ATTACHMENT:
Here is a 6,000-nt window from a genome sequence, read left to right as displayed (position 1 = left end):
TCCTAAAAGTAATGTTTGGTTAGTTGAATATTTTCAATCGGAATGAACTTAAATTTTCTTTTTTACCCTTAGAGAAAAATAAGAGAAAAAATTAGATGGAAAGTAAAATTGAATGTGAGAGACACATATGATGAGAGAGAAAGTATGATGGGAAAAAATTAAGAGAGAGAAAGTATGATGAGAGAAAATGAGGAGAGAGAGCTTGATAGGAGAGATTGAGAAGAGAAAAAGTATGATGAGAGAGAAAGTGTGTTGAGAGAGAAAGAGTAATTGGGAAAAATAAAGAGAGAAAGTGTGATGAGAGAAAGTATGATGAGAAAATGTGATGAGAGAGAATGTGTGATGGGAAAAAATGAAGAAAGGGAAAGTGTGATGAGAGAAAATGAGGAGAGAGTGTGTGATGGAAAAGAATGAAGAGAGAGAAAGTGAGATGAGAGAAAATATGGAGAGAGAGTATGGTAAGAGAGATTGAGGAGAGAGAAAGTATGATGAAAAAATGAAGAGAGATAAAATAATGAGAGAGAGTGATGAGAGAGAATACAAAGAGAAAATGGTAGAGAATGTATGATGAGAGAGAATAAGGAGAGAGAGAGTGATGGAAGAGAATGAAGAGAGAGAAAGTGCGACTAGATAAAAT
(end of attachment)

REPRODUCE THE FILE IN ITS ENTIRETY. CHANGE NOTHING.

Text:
Here is a 6,000-nt window from a genome sequence, read left to right as displayed (position 1 = left end):
TCCTAAAAGTAATGTTTGGTTAGTTGAATATTTTCAATCGGAATGAACTTAAATTTTCTTTTTTACCCTTAGAGAAAAATAAGAGAAAAAATTAGATGGAAAGTAAAATTGAATGTGAGAGACACATATGATGAGAGAGAAAGTATGATGGGAAAAAATTAAGAGAGAGAAAGTATGATGAGAGAAAATGAGGAGAGAGAGCTTGATAGGAGAGATTGAGAAGAGAAAAAGTATGATGAGAGAGAAAGTGTGTTGAGAGAGAAAGAGTAATTGGGAAAAATAAAGAGAGAAAGTGTGATGAGAGAAAGTATGATGAGAAAATGTGATGAGAGAGAATGTGTGATGGGAAAAAATGAAGAAAGGGAAAGTGTGATGAGAGAAAATGAGGAGAGAGTGTGTGATGGAAAAGAATGAAGAGAGAGAAAGTGAGATGAGAGAAAATATGGAGAGAGAGTATGGTAAGAGAGATTGAGGAGAGAGAAAGTATGATGAAAAAATGAAGAGAGATAAAATAATGAGAGAGAGTGATGAGAGAGAATACAAAGAGAAAATGGTAGAGAATGTATGATGAGAGAGAATAAGGAGAGAGAGAGTGATGGAAGAGAATGAAGAGAGAGAAAGTGCGACTAGATAAAAT